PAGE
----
I can't be sure on the specifics without a diagram, but I can clarify some things:
    pvid is the default vlan ID of the port. so whatever device is plugged into that port, the packets are assigned (not tagged) that vlan id.
    So lets call it pvid 100 (like your example). Whichever port those packets go out, if that port is set as T vlan 100, they are tagged vlan 100. If those packets go out a port that is U vlan 100, they are untagged. If they are going to another switch and they are untagged, they get assigned (not tagged) the pvid of that port.
    So when you use vlan1 and it leaves the switch untagged (becuase you only tagged vlan 100 and vlan 500, it gets to the other switch and assumes the pvid of that port which I think is 100 but again, without a diagram its hard to be sure.

    Author Comment

    pvid issue:

    My understanding is that Dell handles this different when set to general access mode.  The dell forums seem to indicate general access actually tags with the pvid*.   So there is no way for the pvid ever to be utagged (even if you specifically say it is).  Of course, this is in the forums and has to be taken with a grain of salt.  I assume it is true, otherwise I would think the connectivity would fail (unless 2848 is tagging).

    *How I found this is that when I configured the port as tagged the connectivity would fail.  I searched the forums and someone had the same problem.  The solution was that general mode pvid already tags and you should just leave it as untagged (otherwise it will fail).  Sounds odd to me but there are other oddities like the default vlan on the 6248 does not route and is not meant to be used for anything other than management.
    LVL 37

    Expert Comment

    by:Aaron Tomosky
    I have not used these switches specifically so I can't comment on any oddities with them. I personally don't use the default vlan except for some management computers to admin the switches.

    The confusing part for me when learning this stuff was the difference between actually tagging the packet and just assigning the vlan internal to the switch. usually it's only tagged internally if the pvid of the source port is not the pvid of the destination port. But even then the tag is stripped on leaving the port if the destination port has the source pvid vlan as untagged.

    Author Comment

    So I dug some more and not surprisingly, the dell forum is incorrect.

    I do know why it is working though:   any untagged frames the 6248 receives from the uplink are classified into vlan100.  Otherwise it is working because the 2824 is doing the tagging.    My suspicion is that it is the former (as the 2824 implementation of vlans is barely there).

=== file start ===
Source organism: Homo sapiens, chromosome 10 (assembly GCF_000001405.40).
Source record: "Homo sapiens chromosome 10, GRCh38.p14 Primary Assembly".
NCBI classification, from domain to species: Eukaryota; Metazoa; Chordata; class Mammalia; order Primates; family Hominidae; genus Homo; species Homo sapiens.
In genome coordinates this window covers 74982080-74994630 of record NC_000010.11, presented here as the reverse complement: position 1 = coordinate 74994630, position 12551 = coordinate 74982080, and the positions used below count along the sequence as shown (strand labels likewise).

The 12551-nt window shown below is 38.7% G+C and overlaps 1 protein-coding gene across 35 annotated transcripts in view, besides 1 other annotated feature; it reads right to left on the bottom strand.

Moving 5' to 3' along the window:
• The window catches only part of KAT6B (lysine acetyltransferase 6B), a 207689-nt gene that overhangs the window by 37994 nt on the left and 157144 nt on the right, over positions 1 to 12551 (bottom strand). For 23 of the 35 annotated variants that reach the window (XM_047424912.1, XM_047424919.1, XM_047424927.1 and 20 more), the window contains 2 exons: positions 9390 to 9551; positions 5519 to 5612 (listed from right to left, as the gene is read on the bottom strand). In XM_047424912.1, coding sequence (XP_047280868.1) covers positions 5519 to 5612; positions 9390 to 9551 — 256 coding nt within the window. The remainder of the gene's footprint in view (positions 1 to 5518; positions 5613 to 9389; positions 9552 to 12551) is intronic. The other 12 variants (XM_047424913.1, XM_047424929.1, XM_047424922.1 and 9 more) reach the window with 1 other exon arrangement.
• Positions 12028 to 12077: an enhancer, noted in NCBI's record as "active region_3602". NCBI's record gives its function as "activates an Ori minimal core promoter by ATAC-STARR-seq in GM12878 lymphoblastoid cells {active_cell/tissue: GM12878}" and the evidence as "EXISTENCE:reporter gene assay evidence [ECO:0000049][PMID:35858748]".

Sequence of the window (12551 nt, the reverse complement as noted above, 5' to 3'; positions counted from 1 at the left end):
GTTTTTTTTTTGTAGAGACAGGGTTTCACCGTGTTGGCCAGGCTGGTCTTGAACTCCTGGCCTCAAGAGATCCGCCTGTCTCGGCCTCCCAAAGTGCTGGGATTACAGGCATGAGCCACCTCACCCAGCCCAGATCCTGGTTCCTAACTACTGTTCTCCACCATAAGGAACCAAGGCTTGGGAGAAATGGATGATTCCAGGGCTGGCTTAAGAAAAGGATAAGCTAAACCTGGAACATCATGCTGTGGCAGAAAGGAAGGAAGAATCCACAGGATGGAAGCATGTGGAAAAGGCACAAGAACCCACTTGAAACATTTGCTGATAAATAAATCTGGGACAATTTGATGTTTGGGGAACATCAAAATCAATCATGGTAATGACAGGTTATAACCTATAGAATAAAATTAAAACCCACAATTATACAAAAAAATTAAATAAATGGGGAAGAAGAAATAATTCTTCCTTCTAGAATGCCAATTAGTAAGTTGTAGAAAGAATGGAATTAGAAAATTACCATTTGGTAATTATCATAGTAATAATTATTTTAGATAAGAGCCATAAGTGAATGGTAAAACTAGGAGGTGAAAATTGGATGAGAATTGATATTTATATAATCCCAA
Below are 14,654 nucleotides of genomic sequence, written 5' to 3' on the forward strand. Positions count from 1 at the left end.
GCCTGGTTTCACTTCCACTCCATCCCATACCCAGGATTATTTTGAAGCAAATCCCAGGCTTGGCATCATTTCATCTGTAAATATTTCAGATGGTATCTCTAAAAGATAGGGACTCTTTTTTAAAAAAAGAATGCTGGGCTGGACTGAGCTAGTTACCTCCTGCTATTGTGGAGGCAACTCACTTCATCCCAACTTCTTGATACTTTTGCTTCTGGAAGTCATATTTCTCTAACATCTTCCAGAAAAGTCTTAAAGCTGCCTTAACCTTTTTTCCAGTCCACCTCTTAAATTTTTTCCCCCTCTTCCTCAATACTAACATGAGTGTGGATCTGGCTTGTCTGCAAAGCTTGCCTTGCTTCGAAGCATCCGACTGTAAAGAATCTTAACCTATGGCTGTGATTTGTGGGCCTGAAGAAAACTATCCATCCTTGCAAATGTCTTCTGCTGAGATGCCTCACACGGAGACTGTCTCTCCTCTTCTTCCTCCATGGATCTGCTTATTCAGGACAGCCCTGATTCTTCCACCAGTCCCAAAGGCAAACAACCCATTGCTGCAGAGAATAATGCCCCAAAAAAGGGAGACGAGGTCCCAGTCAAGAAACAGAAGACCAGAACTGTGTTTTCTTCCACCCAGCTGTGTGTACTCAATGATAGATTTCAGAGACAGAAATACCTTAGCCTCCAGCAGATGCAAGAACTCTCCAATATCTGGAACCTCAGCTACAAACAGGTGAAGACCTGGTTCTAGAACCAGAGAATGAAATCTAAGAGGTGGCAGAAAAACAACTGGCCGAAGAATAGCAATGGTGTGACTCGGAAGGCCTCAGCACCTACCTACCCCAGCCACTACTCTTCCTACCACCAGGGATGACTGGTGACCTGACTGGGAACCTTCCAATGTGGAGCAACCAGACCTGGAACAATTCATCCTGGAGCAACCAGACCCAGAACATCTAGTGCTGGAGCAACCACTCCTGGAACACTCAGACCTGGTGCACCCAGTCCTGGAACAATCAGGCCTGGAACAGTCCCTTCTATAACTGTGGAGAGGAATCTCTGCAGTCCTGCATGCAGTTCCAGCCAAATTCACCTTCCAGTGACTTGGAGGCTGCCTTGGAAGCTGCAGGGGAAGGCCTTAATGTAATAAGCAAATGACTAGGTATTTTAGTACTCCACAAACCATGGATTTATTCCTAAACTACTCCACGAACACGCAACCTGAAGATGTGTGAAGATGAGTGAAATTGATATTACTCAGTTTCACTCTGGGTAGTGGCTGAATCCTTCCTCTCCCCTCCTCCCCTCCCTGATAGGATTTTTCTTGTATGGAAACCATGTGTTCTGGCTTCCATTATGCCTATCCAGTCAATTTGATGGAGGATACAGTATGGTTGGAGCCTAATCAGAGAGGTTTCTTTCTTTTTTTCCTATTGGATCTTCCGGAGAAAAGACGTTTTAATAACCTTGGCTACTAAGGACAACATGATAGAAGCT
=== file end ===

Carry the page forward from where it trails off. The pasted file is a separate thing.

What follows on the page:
It is still odd that setting the port to tagged on the 6248 breaks the whole thing.  IE If you set it to tagged, then you can no longer ping/connect to any of the clients on the 2824 (regardless of vlan).

    I know this is working but my fear is that this is only cosmetic.  That something underneath is broken and I am going to introduce something very bad into our network.
    LVL 37

    Accepted Solution

    The thing with tagging is that it's tagging on the uplink port but not the uplink port pvid. It's the pvid of the source traffic port and ONLY if the uplink port is set to tag the vlan that matches the source traffic port pvid.
    Its easier to draw it

    Author Comment

    aarontomosky:  I think I understand what you are saying and why it works.    In other words, it looks like this configuration will not have any unnecessary consequences.

    Before I close this out, do you have any idea why it does not matter what vlan is assigned to the ports on the 2824 (other than port 24 and port 25)?   Like I said, I can just assign the default vlan (1) to the other ports (with ingress filtering on) and any vlan 100 client on those ports still works.
    LVL 37

    Expert Comment

    by:Aaron Tomosky
    I don't understand how you have a vlan 100 client on a pvid 1 port

    Author Comment

    I did figure out why it is working with pvid 1 port (at least I think it did).

    The 2824 is barely a managed switch and is missing a lot of what is standard in other switches.  Example:  cannot set trunk ports, CLI is crippled, no way to associate ips with a vlan etc.

    What is happening is that the uplink port is set to pvid 100 and it has ingress filter enabled (it is also set to allow vlan 500 (tagged).   Which means, if it receives something from vlan 1 (untagged) then it simply sets it to pvid 100.   I think this would even work if vlan 1 was tagged -- as the ingress filter would strip that away.

    This stuff can make your head hurt.

    Either way, this oddness is because we have to use the 2824 intermixed with real layer 3 switches.   Our budget does not allow otherwise.

    Author Closing Comment

    Your info allowed me to work out the question/problems we are having.     IE.  your info on tagging and pvids pointed me in the right direction.  Without that, I would still be wondering if what we are doing is "correct" or not.